TTIP is dead as two of the biggest economies in Europe say they don’t want to be a ‘subject’ of the U.S.

President Obama’s attempt to finalize his legacy took a very strong hit over the past two days as two of Europe’s largest economies summarily rejected the Trans-Atlantic Trade and Investment Partnership (TTIP) because they don’t want to become ‘subjects’ of Washington and the U.S..

The TTIP, along with its sister trade pact the Trans-Pacific Partnership (TPP), are extremely onerous agreements that are not only secret to most government legislators and to the world, but from what has been revealed through Wikileaks disclosures, create a new system where corporations are outside and beyond the jurisdiction of sovereign governments.  In fact, from what has been revealed so far inside these trade agreements, countries would not be allowed to protect themselves from any unsafe practices done by corporations which include forced use of GMO products, and the rights of companies to sue governments if they pass laws affecting the potential for these businesses to earn a profit.

Just two days after Germany’s outspoken vice chancellor (who has over the past 48 hours slammed not just Merkel’s refugee policy but also Brexit negotiation demands), announced that Obama’s transatlantic trade treaty, the TTIP, is dead, saying negotiations have failed because “we Europeans did not want to subject ourselves to American demands”, France voiced its support to the German position when the French trade minister on Tuesday called for an end to trade negotiations between the European Union and the U.S., the firmest sign yet of opposition in Europe to what would be the most ambitious trade deal in decades.

Matthias Fekl, cited by the WSJ, said on French radio that “France no longer politically supports these negotiations,” adding that “The Americans are giving us nothing. This is not how allies should be negotiating.” Fekl said he would ask the European Commission, the EU’s executive arm, at a meeting of trade ministers late September to end negotiations over the Transatlantic Trade and Investment Partnership, generally known as TTIP. The Commission leads talks with the U.S. for the EU. - Zerohedge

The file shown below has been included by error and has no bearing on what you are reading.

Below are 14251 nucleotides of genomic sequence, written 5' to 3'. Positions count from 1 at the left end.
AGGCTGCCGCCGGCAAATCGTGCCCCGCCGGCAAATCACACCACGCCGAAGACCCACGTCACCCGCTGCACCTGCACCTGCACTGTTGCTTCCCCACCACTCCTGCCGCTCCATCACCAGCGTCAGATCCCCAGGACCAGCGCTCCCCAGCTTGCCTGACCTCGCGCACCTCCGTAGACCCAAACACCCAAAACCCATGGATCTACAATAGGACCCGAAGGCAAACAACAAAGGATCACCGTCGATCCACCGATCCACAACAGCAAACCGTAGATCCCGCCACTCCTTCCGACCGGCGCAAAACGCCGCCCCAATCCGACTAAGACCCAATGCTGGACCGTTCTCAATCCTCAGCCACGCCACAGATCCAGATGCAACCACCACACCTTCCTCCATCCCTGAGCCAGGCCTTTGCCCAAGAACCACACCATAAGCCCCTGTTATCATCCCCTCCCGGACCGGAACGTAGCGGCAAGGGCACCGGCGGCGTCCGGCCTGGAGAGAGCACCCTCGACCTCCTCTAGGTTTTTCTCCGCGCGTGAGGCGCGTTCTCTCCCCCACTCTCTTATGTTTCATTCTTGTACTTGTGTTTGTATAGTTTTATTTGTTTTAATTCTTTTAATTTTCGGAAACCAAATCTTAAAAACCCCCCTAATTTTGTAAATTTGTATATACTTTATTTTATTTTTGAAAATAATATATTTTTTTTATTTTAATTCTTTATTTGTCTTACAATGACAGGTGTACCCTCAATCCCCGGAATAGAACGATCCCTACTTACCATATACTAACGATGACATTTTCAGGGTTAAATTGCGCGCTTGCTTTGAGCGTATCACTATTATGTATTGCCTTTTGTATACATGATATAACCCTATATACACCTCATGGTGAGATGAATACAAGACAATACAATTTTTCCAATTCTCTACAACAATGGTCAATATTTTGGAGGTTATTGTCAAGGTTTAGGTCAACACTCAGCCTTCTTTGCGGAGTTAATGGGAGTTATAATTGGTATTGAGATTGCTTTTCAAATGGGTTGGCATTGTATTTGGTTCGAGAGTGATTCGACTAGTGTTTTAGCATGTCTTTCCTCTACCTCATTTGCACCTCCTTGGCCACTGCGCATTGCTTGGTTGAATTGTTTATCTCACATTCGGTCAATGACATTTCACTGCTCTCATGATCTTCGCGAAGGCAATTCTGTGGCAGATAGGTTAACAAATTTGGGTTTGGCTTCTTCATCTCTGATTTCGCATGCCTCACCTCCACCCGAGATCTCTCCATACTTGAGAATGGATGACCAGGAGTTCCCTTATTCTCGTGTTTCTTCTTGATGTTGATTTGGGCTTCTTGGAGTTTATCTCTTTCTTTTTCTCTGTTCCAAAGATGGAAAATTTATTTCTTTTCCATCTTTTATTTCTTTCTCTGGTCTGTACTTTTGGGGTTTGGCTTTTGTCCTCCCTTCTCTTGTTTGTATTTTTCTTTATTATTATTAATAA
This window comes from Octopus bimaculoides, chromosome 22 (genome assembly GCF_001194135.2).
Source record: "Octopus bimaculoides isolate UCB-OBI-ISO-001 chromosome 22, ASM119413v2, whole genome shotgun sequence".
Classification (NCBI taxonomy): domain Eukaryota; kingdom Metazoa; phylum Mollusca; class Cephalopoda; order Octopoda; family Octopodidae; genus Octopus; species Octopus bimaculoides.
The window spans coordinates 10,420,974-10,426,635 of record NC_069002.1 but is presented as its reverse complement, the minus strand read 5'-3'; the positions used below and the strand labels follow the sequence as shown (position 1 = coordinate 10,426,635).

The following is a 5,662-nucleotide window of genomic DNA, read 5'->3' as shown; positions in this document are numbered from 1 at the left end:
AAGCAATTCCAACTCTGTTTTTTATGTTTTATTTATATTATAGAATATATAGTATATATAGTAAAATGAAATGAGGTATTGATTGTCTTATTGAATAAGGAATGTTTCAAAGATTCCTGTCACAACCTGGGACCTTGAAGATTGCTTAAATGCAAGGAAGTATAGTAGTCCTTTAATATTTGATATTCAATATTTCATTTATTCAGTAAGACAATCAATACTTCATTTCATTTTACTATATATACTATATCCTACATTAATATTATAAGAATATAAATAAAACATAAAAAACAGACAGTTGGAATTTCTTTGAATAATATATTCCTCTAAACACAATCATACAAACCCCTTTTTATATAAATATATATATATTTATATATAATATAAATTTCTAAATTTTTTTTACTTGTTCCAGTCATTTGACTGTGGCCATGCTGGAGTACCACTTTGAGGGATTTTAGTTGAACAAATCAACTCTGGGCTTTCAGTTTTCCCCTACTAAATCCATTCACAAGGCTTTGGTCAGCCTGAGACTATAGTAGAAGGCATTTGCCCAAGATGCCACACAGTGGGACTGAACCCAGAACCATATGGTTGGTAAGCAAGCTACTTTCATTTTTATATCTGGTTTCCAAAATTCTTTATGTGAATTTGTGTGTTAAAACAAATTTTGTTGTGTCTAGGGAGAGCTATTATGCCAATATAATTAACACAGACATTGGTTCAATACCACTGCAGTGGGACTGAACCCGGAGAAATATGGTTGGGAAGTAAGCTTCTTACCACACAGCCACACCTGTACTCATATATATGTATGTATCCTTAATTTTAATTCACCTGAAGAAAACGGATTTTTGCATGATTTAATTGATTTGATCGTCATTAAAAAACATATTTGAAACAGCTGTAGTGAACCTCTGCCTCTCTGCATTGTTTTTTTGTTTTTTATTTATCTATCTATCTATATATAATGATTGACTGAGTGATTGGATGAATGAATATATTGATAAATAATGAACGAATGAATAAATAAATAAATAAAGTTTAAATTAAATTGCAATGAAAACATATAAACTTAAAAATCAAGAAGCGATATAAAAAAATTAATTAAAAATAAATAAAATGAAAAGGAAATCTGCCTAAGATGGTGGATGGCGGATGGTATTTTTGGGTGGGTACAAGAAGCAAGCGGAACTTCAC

Ironically as well, the signing of the TPP by 12 nation states last year was a virtual smoke and mirror agreement since more than half of the signers are also members of China’s Asean cooperative, and have also signed on to the Asian Infrastructure and Investment Bank (AIIB) which is an adversary to U.S. financial hegemony.


It is astounding that any nation would ever think of singing onto a trade agreement in which the majority of their government, and none of their peoples, are allowed to even read the treaty, much less have a say in the forging of the agreement itself.  And it is in large part to the protestations and awakening of hundreds of thousands in Europe who have voiced their opposition to the TTIP that has pretty much put a nail in its coffin on the European continent.

Kenneth Schortgen Jr is a writer for,, and To the Death Media, and hosts the popular web blog, The Daily Economist. Ken can also be heard Wednesday afternoons giving an weekly economic report on the Angel Clark radio show.